Reading fiction helps us learn
I ran across an article the other day in The Rotarian magazine titled, The Truth About Fiction, and naturally I was intrigued.
Cognitive psychologist Keith Oatley found in a recent study that “reading more fiction enables you to understand other people better. ” Unlike nonfiction that tells the reader what happened, “fiction tells us what can happen.” Oatley explains that people who read fiction scored better at interpreting facial expressions and social cues, were less socially isolated and had more social support than non-fiction readers. Business schools are realizing that being able to understand other people is important, and a Stanford professor teaches a course on leadership using War and Peace by Leo Tolstoy as his text.
By letting the reader see how people interact and by shoring up the ability to imagine what another person is thinking or feeling, “fiction lets our brains try out new perspectives.” Oatley has shown in his experiments that fiction “measurably enhances our abilities to empathize with other people and connect with something larger than ourselves.”
The Delaware County District Library has thousands and thousands of fiction books on its shelves — from historical fiction to romance to police procedurals to mysteries to science fiction to realistic fiction. I am certain that there is a wonderful book sitting on the Library’s shelves that would be suit you to a T.
These new fiction books will be on the shelves of the Delaware County District Library during the month of March. Of course, this is just a small sampling of the hundreds of new books that will be added to the Library’s collection this month, and our librarians are always ready to help find the perfect book for you. Enjoy!
•The Accursed by Joyce Carol Oates. After a lynching in a nearby town is covered up, a horrifying chain of events begins to happen in early 20th-century Princeton, New Jersey.
•Death of Yesterday by M.C. Beaton. Sergeant Hamish Macbeth pays no mind to a bothersome woman who went out drinking and forgot all the events of the evening, until she turns up murdered in this latest novel in the mystery series.
•The Gate Thief by Orson Scott Card. Danny North poses as an everyday high school student while holding the stolen outselves of thirteen centuries of gatemages and learning about why Loki closed the Great Gates, an effort that is complicated by a near-powerless Wad’s efforts to make peace.
•The Guardian by Beverly Lewis. After schoolteacher Jodi Winfield finds a little girl on the side of the road, she delves into the isolated community of the Lancaster Old Order Amish to find answers.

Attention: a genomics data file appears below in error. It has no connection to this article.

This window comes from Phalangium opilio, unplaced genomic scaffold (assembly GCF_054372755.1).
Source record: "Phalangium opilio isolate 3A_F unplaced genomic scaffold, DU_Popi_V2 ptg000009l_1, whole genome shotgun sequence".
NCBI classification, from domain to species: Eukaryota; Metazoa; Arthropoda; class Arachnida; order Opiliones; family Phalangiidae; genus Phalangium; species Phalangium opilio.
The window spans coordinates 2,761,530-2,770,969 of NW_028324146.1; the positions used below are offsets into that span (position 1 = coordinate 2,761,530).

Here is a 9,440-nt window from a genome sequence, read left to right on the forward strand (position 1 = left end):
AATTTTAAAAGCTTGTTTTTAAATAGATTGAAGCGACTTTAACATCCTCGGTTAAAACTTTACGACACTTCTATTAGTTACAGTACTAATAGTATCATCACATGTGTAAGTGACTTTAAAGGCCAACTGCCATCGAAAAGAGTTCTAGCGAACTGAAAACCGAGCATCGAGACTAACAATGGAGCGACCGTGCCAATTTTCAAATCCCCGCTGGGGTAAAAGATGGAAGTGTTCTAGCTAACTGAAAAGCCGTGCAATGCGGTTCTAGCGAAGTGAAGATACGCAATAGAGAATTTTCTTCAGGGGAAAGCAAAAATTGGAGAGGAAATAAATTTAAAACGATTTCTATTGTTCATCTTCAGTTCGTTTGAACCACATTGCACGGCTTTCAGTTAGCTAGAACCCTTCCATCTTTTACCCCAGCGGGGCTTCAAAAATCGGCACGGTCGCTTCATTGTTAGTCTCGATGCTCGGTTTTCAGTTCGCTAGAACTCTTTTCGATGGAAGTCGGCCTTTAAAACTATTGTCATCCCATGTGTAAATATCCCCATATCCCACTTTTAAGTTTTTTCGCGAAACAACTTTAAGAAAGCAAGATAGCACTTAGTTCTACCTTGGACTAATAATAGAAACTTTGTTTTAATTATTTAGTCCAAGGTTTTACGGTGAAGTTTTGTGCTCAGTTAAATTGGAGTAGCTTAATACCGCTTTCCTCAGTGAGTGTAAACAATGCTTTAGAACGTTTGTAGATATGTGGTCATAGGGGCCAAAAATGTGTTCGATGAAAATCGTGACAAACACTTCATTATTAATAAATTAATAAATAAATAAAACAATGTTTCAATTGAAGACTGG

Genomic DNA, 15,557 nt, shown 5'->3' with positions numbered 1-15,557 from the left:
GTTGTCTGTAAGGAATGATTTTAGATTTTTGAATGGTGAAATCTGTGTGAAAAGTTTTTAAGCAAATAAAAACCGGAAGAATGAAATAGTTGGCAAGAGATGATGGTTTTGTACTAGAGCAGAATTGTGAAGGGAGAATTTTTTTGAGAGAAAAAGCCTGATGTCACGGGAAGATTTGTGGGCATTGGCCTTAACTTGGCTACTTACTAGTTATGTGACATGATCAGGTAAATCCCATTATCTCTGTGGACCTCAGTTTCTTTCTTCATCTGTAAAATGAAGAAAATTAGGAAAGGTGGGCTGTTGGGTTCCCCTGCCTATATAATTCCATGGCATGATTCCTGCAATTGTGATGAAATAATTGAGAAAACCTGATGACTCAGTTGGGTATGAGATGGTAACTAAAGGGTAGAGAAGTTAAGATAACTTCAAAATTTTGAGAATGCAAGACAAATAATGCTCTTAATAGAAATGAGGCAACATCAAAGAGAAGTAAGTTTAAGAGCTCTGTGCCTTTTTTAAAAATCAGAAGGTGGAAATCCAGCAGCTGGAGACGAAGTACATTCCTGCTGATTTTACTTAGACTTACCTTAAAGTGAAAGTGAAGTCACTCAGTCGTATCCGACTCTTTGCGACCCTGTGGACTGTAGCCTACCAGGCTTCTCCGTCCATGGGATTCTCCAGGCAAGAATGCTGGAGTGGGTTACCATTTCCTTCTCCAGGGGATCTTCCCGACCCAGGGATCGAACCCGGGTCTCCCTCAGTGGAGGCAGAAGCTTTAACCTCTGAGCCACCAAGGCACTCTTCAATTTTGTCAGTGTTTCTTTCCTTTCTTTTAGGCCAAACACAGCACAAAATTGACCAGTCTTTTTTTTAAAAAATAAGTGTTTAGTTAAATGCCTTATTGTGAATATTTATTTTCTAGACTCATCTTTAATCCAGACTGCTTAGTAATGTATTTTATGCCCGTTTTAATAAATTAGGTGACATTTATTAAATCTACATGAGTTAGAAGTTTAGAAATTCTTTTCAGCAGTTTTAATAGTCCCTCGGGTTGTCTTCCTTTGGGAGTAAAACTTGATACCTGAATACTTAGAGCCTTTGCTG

•Ice Cold Kill by Dana Haynes. Working as an interpreter for the FBI and taking occasional freelance operative jobs, Daria, a former Shin-Bet agent in exile in the U.S., receives an anonymous warning just before she is set up to walk into an ambush.
•Red Velvet Cupcake Murder by Joanne Fluke. When one of her famous Red Velvet cupcakes is thought to have caused the death of her rival—a scandalous Lake Eden legend who was trying to steal her boyfriend—Hannah Swensen becomes the unlikely suspect in a murder investigation and must whip up the real killer before someone else gets iced.
•Robert Ludlum’s The Utopia Experiment by Kyle Mills. While assessing the military potential of a new intelligence device, Covert-One’s Colonel Jon Smith realizes the technology must never fall into the hands of America’s enemies.
•Six Years by Harlan Coben. Harboring an enduring love for Natalie six years after her marriage to another man, Jake Sanders learns of his rival’s death and attends the funeral only to discover that Natalie is not the woman she seemed to be, a situation that compels a determined search for answers.
•The Striker by Clive Cussler and Justin Scott. After witnessing a terrible coal mining accident, Detective Isaac Bell hunts for the high-level saboteurs he believes are responsible in this new novel.
•Sweet Tea Revenge by Laura Childs. Tea shop owner and bridesmaid Theodosia Browning investigates when the groom is literally late on the couples’ big day in the latest novel in the series following Agony of the Leaves.
•Z: A Novel of Zelda Fitzgerald by Therese Anne Fowler. A tale inspired by the marriage of F. Scott and Zelda Fitzgerald follows their union in defiance of her father’s opposition and her abandonment of the provincial finery of her upbringing in favor of a scandalous flapper identity that gains her entry into the literary party scenes of New York, Paris and the French Riviera.
If you have a question that you would like to see answered in this column, mail it to Mary Jane Santos, Delaware County District Library, 84 E. Winter St., Delaware, OH 43015, or call 740–362-3861. You can also email your questions by visiting delawarelibrary.org or directly to Mary Jane at email@example.com. No matter how you contact us, we’re always glad you asked!